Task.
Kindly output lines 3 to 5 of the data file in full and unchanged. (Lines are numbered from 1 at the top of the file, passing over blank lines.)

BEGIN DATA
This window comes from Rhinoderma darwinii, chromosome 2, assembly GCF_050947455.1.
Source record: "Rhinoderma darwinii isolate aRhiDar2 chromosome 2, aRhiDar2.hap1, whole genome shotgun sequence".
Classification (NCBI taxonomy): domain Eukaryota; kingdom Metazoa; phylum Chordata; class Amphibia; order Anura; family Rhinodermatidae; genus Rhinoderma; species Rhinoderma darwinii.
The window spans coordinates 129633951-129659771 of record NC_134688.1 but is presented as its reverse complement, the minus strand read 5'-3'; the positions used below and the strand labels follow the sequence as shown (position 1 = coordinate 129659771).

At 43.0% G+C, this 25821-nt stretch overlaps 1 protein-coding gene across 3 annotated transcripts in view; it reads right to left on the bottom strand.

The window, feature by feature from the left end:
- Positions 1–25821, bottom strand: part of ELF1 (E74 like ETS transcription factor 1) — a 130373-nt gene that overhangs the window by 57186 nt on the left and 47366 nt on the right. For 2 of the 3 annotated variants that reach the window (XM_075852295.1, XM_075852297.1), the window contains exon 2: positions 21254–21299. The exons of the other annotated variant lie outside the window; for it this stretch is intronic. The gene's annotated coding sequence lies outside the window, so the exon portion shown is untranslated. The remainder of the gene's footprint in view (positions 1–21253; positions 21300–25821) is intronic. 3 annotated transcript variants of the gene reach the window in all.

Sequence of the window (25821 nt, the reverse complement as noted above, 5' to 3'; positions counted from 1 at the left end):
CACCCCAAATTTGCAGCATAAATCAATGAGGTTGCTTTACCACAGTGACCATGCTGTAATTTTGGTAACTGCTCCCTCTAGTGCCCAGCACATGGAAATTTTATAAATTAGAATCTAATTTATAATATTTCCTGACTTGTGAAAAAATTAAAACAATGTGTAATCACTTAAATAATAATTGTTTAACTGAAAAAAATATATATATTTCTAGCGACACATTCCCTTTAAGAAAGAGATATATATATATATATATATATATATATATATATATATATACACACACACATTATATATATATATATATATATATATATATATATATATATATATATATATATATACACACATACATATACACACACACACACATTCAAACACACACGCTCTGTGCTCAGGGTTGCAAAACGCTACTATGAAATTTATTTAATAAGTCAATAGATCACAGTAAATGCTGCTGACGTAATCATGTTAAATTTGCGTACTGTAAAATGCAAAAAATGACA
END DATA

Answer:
Classification (NCBI taxonomy): domain Eukaryota; kingdom Metazoa; phylum Chordata; class Amphibia; order Anura; family Rhinodermatidae; genus Rhinoderma; species Rhinoderma darwinii.
The window spans coordinates 129633951-129659771 of record NC_134688.1 but is presented as its reverse complement, the minus strand read 5'-3'; the positions used below and the strand labels follow the sequence as shown (position 1 = coordinate 129659771).

At 43.0% G+C, this 25821-nt stretch overlaps 1 protein-coding gene across 3 annotated transcripts in view; it reads right to left on the bottom strand.